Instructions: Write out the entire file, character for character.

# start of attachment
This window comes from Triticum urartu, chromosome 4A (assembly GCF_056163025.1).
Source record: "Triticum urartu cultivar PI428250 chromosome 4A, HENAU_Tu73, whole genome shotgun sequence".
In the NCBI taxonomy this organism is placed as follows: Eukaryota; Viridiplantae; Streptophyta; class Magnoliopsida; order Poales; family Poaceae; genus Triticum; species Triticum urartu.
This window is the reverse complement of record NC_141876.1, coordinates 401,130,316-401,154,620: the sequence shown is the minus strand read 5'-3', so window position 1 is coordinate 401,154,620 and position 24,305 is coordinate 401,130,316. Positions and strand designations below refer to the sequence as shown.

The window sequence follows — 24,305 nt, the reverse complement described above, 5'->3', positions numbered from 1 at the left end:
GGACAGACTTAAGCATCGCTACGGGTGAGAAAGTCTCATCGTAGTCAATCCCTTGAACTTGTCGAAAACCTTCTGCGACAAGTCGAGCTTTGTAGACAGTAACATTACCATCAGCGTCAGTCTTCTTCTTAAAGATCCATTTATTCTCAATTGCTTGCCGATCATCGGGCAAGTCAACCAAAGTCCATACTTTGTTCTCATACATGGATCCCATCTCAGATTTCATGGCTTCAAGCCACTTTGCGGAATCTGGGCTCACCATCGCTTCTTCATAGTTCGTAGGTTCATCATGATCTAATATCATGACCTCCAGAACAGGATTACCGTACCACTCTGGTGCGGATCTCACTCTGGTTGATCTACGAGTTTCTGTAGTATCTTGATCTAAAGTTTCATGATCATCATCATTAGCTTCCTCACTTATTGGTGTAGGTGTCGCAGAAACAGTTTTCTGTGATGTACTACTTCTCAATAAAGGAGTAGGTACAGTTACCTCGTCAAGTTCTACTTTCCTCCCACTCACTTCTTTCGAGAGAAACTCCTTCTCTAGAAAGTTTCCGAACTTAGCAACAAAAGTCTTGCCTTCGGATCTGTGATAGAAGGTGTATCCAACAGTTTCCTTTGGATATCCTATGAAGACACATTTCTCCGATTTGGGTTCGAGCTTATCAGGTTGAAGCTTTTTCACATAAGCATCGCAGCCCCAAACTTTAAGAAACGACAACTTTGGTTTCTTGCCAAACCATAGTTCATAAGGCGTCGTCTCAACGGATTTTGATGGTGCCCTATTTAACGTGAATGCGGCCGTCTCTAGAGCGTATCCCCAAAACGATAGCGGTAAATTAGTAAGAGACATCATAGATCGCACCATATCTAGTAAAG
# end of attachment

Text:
This window comes from Triticum urartu, chromosome 4A (assembly GCF_056163025.1).
Source record: "Triticum urartu cultivar PI428250 chromosome 4A, HENAU_Tu73, whole genome shotgun sequence".
In the NCBI taxonomy this organism is placed as follows: Eukaryota; Viridiplantae; Streptophyta; class Magnoliopsida; order Poales; family Poaceae; genus Triticum; species Triticum urartu.
This window is the reverse complement of record NC_141876.1, coordinates 401,130,316-401,154,620: the sequence shown is the minus strand read 5'-3', so window position 1 is coordinate 401,154,620 and position 24,305 is coordinate 401,130,316. Positions and strand designations below refer to the sequence as shown.

The window sequence follows — 24,305 nt, the reverse complement described above, 5'->3', positions numbered from 1 at the left end:
GGACAGACTTAAGCATCGCTACGGGTGAGAAAGTCTCATCGTAGTCAATCCCTTGAACTTGTCGAAAACCTTCTGCGACAAGTCGAGCTTTGTAGACAGTAACATTACCATCAGCGTCAGTCTTCTTCTTAAAGATCCATTTATTCTCAATTGCTTGCCGATCATCGGGCAAGTCAACCAAAGTCCATACTTTGTTCTCATACATGGATCCCATCTCAGATTTCATGGCTTCAAGCCACTTTGCGGAATCTGGGCTCACCATCGCTTCTTCATAGTTCGTAGGTTCATCATGATCTAATATCATGACCTCCAGAACAGGATTACCGTACCACTCTGGTGCGGATCTCACTCTGGTTGATCTACGAGTTTCTGTAGTATCTTGATCTAAAGTTTCATGATCATCATCATTAGCTTCCTCACTTATTGGTGTAGGTGTCGCAGAAACAGTTTTCTGTGATGTACTACTTCTCAATAAAGGAGTAGGTACAGTTACCTCGTCAAGTTCTACTTTCCTCCCACTCACTTCTTTCGAGAGAAACTCCTTCTCTAGAAAGTTTCCGAACTTAGCAACAAAAGTCTTGCCTTCGGATCTGTGATAGAAGGTGTATCCAACAGTTTCCTTTGGATATCCTATGAAGACACATTTCTCCGATTTGGGTTCGAGCTTATCAGGTTGAAGCTTTTTCACATAAGCATCGCAGCCCCAAACTTTAAGAAACGACAACTTTGGTTTCTTGCCAAACCATAGTTCATAAGGCGTCGTCTCAACGGATTTTGATGGTGCCCTATTTAACGTGAATGCGGCCGTCTCTAGAGCGTATCCCCAAAACGATAGCGGTAAATTAGTAAGAGACATCATAGATCGCACCATATCTAGTAAAG